Once you head to Kerrera, Lismore and up past Oban, like most people call in at the famous Pierhouse Restaurant at Port Appin ( you will need to book in advance) for some of the best seafood anywhere in the area. If time permits you might want to look at the south of Mull and head to Lochbuie. This is a very short detour and is a great place for a stopover or late lunch due to the stunning landscape. Lochbuie is small place but is well worth a visit but it’s not the best place for shelter if the winds get up. For more information on this isolated village please look at http://www.lochbuie.com/
Another magical place to visit is the castle on Lismore. This is a personal favourite of ours due to this being where we first learned how to sail and the very short trip around this island, passing close by Castle Stalker and watching the many seals still brings back happy memories.
Just past Lismore on the most northern side is the Kingairloch Estate and if you are a fan of wild venison this will become a place that you will remember for the rest of your life. The wild venison here is the best I have eaten and incredibly cheap. This estate is typical of this route i.e a hidden gem that is tucked away but will give you memories that will last a life time.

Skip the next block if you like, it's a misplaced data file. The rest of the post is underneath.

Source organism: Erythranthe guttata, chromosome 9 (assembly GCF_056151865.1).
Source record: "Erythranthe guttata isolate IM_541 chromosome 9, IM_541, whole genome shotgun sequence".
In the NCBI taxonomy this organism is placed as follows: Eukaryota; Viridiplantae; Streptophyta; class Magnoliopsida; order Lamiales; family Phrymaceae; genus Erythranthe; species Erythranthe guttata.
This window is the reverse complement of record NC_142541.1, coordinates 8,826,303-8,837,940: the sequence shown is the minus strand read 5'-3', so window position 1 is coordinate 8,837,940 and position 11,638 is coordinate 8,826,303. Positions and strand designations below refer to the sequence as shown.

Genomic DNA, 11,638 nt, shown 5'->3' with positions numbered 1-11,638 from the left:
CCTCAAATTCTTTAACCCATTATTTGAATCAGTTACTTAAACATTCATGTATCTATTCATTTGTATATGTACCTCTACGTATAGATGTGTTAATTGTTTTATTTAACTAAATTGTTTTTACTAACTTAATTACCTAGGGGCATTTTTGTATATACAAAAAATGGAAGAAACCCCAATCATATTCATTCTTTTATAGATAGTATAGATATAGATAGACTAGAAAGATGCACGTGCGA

At this point you are not far away from Fort William but once again this magical route gives you options and though Loch Eil is beautiful our tip would be Loch Leven that sits below the mountains of Glencoe. Along with the usual tourist attractions there is also an indoor ice wall centre, good fishing and the pubs have a mixt of walkers, tourists and boaters all sharing stories.
Arriving in Fort William you will find several places you can stay before heading back or going into the Canal but before you do it is well worth enjoying the local hospitality, stocking up on provisions and for those of you feeling fit why not take a bus to Ben Nevis and climb the UK’s largest mountain. For more information please visit http://www.visitfortwilliam.co.uk/
For those returning back to the Clyde most people stop off to see more of the many interesting attractions that they passed on their outward journey or go back via a slightly different route.
For others who have more time then we would recommend heading further north to Ullapool and beyond stopping at places like Plockton and our favourite area of Shieldaig and Torridon.
Whatever you do, we hope that this has inspired you to go and visit some of the most amazing coastline in the world.